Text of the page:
Namibia is to become the first African country to use electronic voting machines in a general election, after the Windhoek high court dismissed a legal challenge by an opposition political party.
The Rally for Democracy and Progress (RDP) filed an urgent court application to seek the annulment and postponement of the presidential and National Assembly elections scheduled for this Friday, arguing that the machines violate Namibia’s newly amended Electoral Act because they leave no paper trail.
The party was joined in its high court application by the African Labour and Human Rights Centre’s director August Maletzky and the Workers Revolutionary Party.
But on Wednesday the high court rejected the claims that the use of the e-voting machines was unconstitutional and a breach of the Electoral Act.
The Act stipulates that use of the machines in polling should be “subject to the simultaneous utilisation of a verifiable paper trail for every vote cast by a voter and any vote cast is verified by account of the paper trail”.
It continues: “In the event that the results of the voting machines and the results of the paper trail do not tally, the paper trail results are accepted as the election outcome for the polling station or voting thread concerned.”
Concern over machine’s lack of transparency
The RDP, Namibia’s second-largest parliamentary party, had demanded that the Electoral Commission of Namibia reschedule “transparent elections” for the end of February next year.
It also wanted the annulment of municipal elections and four by-elections held earlier this year, in which voters used electronic machines to cast their ballots. In addition, the party demanded that the electoral body should ensure that in future elections the machines should generate a paper trail for every vote cast.
AmaBhungane was unable to source the high court’s judgment. But Hamunyera Hambyuka, spokesperson for Namibia’s ruling party Swapo, said the application was dismissed, in part, because it had only been lodged a few days before the elections when there had been an opportunity to do so earlier.
Voters indicate their choice of party on the electronic machines by pressing a button.
The 3000 machines were customised for Namibians’ needs and are intended to speed up polling, reduce queuing and minimise human error in the counting process.
Manufactured in India at the cost of N$61-million, they differ from the ones recently used in the Indian general election, which generate an audit trail when a vote is cast.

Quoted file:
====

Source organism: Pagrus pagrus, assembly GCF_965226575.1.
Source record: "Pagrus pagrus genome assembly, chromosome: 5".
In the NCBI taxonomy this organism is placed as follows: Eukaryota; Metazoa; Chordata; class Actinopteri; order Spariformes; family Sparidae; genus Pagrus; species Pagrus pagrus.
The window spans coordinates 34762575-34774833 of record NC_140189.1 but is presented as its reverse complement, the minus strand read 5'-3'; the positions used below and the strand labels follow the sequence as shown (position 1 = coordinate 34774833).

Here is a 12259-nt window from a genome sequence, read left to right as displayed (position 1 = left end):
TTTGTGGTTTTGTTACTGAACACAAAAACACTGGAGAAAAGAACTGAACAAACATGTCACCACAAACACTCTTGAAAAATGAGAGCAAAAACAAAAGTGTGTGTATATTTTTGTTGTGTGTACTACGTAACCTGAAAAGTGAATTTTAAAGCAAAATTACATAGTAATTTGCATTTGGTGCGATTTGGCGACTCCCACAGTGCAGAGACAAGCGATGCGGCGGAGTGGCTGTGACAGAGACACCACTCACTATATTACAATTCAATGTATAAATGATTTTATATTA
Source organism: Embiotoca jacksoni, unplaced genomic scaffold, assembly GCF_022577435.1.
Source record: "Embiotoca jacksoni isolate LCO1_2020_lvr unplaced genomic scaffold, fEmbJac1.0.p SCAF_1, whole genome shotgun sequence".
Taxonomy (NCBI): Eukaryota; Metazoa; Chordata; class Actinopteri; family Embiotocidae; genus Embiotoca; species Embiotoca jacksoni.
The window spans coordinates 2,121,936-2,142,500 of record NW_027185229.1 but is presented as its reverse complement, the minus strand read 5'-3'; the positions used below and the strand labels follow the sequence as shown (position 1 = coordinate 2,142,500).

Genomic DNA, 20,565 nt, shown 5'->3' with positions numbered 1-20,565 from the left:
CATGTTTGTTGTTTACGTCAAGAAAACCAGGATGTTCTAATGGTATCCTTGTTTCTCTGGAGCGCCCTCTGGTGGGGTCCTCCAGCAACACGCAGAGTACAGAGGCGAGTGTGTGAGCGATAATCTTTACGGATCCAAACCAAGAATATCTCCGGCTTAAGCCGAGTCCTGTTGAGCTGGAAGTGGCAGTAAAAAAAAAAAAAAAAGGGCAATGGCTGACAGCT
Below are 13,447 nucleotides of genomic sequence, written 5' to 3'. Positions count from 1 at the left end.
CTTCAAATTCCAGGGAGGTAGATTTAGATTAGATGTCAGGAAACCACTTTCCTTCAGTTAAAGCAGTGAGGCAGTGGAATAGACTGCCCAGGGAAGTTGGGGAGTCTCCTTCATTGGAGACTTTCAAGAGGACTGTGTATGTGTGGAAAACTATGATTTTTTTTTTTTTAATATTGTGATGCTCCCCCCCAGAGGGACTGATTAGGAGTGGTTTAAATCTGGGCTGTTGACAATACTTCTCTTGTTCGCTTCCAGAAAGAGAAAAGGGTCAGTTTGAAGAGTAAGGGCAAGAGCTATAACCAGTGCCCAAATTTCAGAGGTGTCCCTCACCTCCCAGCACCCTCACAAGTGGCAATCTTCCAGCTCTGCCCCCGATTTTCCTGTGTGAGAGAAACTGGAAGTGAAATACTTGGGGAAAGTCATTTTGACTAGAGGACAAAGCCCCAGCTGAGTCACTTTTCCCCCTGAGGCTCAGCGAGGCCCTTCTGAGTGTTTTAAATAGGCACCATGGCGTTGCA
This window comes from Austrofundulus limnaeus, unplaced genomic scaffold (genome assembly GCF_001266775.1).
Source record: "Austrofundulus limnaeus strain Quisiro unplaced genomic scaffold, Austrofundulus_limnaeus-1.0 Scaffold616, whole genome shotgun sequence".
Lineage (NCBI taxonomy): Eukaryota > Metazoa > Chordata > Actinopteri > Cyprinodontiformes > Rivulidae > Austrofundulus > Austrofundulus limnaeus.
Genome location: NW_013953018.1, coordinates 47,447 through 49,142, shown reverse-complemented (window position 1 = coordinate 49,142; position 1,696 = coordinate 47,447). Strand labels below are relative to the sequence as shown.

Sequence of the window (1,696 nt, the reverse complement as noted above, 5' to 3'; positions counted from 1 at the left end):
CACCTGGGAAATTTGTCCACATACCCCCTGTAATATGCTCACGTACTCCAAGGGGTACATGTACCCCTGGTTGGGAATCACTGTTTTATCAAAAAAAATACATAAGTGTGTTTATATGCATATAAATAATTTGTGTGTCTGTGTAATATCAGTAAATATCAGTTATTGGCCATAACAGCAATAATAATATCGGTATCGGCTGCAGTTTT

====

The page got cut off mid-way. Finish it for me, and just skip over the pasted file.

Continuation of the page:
The Indian courts ruled against the sole use of the machines last year in the wake of voting discrepancies. India’s system, which provides for a paper trail, is also said to be tamper-proof, the applicants argued.
Namibia’s electoral commission planned to make use of the machines in the previous election in 2009. But because no voter education was conducted before the poll, ballot papers were used instead.
Fear of the unknown
The applicants in this week’s court case also raised concerns about whether the machines can be manipulated.
The applicants claimed they could not trust the technology because of the risk of pre-programming to favour the ruling party, Swapo.
No discrepancies were reported in the Namibian by-elections and municipal elections earlier this year. However, the machines did not reduce queuing, as voters were not familiar with how to use them.
Sacky Shanghala, chairperson of the Law Reform and Development Commission, which falls under the justice ministry, said earlier this year that the machines cannot be trusted and warned that they could destabilise the country if they crash.
Former electoral commission director Gerhard Tötemeyer also advised sticking with ballot papers for the current elections, saying people are not sufficiently educated in the use of the machines.
Electoral commission spokesperson Viktoria Hango told amaBhungane that the Indian company that supplied the machines, Bharat Electronic Engineering, had checked all the devices in the presence of all political parties.
Hango said the system could not be manipulated by anyone, including the manufacturer. Voter education on how to use the machines started in late July this year.
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